no "low carb" labeled products. You either followed the Atkins' plan by the
book, or you found products in the grocery store that just happened to be
low in carbohydrates.
As the popularity of the diet grew over the last six to seven years, the first
people who created low carb products were dieters who lived the lifestyle
and wanted to share their creations with the world. These first low carb
entrepreneurs, myself among them, were looking to create and sell products made
for those few people who followed the diet and needed something more than just
eggs, meat and cheese. They knew they were servicing a niche market, and approached
their ventures knowing there was some money to be made helping others live the same
lifestyle they did.
Then negative aspects of the industry grew to unstoppable levels when those who
did not understand the lifestyle, and how and why it works, saw nothing but
dollar signs. To them low carb was just another way to make obscene amounts of
money by capitalizing on a "fad."
It hit its lowest point when companies like Kelloggs and General Mills released
cereals, cookies, and snack items filled with white flour, high fructose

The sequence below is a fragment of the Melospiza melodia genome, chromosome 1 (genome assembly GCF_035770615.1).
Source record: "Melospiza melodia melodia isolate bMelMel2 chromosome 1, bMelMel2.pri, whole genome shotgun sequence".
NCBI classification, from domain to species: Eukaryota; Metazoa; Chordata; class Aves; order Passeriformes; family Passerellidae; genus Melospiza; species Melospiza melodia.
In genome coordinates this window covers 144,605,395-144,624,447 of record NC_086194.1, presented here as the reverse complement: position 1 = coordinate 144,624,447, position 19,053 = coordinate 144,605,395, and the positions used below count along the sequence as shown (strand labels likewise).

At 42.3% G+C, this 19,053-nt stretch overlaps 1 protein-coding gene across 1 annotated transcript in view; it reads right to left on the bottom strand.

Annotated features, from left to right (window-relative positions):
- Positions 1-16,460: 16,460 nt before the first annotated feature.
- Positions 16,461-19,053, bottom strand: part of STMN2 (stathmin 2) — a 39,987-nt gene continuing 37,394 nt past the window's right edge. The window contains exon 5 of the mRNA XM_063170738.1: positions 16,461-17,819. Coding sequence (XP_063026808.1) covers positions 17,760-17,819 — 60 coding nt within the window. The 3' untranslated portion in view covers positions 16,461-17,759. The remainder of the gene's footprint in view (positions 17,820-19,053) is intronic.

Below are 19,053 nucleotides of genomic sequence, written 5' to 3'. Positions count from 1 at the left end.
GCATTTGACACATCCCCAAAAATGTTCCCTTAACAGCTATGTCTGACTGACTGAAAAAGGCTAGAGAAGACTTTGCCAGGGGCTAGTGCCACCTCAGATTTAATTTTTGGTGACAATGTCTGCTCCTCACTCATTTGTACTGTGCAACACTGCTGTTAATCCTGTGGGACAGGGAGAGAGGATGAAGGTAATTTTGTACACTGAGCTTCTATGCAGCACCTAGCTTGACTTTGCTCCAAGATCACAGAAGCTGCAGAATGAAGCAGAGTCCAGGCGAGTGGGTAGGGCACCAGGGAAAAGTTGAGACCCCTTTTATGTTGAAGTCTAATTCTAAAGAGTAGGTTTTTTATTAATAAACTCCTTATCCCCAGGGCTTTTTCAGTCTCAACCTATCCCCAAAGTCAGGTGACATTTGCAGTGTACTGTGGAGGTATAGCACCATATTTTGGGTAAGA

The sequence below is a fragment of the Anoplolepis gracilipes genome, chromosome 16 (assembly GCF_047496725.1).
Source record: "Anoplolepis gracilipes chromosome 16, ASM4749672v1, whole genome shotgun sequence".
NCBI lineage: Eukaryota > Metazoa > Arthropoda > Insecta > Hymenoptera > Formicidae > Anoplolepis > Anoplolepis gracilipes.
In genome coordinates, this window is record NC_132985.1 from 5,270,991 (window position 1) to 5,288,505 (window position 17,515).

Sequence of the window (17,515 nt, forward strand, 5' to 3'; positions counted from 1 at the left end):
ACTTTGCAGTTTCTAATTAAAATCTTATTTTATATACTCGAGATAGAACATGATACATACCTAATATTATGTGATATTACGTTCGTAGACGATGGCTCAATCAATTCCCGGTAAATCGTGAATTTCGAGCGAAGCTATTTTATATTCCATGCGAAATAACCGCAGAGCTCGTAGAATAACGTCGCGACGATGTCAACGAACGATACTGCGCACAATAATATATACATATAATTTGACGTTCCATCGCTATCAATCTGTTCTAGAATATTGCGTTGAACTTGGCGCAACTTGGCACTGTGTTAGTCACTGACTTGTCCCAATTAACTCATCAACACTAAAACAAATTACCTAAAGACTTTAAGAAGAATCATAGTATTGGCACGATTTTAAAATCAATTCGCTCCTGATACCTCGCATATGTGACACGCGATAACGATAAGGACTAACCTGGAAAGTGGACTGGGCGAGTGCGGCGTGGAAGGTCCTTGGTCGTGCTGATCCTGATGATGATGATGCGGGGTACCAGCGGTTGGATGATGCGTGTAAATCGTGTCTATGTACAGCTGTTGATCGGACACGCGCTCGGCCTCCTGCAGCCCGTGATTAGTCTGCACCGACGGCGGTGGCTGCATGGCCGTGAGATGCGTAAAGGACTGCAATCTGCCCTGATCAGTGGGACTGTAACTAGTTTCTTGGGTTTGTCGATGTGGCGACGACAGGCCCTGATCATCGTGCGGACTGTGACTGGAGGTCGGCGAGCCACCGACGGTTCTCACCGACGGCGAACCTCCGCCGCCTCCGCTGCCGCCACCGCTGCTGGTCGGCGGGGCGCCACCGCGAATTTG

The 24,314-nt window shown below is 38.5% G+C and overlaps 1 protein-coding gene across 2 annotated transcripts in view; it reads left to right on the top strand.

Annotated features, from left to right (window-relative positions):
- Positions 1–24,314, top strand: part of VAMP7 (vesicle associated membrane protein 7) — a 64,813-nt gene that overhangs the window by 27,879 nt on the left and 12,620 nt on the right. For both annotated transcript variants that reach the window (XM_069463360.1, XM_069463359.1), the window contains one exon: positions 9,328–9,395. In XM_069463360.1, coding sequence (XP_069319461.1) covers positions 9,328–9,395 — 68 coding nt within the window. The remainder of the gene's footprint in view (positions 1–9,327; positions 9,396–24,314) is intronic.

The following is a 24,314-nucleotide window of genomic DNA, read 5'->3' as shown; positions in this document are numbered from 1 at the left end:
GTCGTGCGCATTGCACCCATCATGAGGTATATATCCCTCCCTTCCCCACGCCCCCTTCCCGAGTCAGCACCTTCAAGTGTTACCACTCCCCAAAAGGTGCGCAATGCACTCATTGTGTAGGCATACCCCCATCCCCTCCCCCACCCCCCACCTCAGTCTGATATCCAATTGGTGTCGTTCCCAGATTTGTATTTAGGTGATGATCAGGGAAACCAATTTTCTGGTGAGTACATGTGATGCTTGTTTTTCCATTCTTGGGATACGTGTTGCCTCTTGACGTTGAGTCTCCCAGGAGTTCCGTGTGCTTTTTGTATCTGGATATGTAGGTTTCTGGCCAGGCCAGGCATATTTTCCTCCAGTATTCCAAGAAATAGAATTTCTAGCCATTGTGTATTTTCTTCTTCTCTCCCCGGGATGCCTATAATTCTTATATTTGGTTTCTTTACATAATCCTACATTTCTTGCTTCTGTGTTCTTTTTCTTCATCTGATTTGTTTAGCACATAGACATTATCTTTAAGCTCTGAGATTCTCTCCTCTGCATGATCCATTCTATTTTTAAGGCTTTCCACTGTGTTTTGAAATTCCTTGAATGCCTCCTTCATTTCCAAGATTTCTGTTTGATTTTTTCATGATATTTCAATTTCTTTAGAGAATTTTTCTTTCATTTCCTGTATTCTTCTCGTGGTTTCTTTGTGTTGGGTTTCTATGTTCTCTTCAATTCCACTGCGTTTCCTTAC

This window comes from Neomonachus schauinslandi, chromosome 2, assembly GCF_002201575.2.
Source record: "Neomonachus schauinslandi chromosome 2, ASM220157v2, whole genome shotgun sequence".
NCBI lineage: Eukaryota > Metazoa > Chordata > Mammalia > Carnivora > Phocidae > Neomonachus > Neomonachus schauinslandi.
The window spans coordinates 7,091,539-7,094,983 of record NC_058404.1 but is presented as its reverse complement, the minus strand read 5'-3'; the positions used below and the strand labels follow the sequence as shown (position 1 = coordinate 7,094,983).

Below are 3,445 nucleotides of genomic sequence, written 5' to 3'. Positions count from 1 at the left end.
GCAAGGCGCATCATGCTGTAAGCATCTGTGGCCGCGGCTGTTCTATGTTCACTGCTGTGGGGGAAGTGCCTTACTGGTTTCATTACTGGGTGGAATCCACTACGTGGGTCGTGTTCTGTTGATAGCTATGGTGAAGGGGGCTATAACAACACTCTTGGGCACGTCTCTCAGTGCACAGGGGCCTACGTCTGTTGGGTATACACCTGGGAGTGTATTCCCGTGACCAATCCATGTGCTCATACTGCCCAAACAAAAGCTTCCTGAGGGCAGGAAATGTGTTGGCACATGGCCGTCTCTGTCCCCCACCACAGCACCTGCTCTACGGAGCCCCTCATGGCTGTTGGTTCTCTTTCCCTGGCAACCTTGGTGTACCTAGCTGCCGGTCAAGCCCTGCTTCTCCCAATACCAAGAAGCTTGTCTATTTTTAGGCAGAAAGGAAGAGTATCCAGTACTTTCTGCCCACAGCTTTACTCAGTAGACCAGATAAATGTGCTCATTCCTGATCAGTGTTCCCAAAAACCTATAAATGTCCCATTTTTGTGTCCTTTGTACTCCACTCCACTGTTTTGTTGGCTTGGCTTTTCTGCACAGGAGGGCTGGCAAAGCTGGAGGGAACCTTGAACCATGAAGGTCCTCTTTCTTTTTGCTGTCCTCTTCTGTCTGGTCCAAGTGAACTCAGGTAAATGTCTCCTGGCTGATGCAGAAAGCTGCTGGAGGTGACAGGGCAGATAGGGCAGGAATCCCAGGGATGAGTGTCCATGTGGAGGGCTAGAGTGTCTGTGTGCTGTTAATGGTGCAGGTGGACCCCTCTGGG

corn syrup, and even sugar and called them "low carb." The lack of sincerity
and desire to actually help the people who need true and healthy low carb products
turned the industry on its ear.
Their products' debut did not make living a low carb life less successful or less important,
nor did it change the basic truth that it worked. It simply changed the way people
incorporated these products into their lifestyle.
The industry was forced to see that this is a specialized lifestyle and not meant to be
a mainstream way of eating for America. Low Carb products were indeed meant to be available
in wider distribution, but not nearly so many products in so very many stores.
So my thoughts on the future of the low carb?
Continued scientific proof will show that the concepts of carbohydrate restricted
dietary regimes are valid. We will see more clinical and medical studies that support its
efficacy, and it will be more readily accepted by the public.
Although low carb products will continue to be available, the consumer will now
demand products that are stricter in their ingredients, taste better, and are lower priced.
Products will be made by specialty companies that only manufacture Low
Carb or other diet products and they will be more properly sold by specialty retailers that
understand the lifestyle.
Kantha Shelke is a principal at Corvus Blue LLC, a Chicago-based food science and research
firm that specializes in competitive intelligence and expert witness services. The company
is retained by progressive businesses and professional organizations to help them succeed in
what matters most. Kantha's view of this industry is multi-faceted, and her thoughts on this
issue were of particular interest to us:
"The popular press reports that the low-carb diet industry was a fad and that low-carb diets are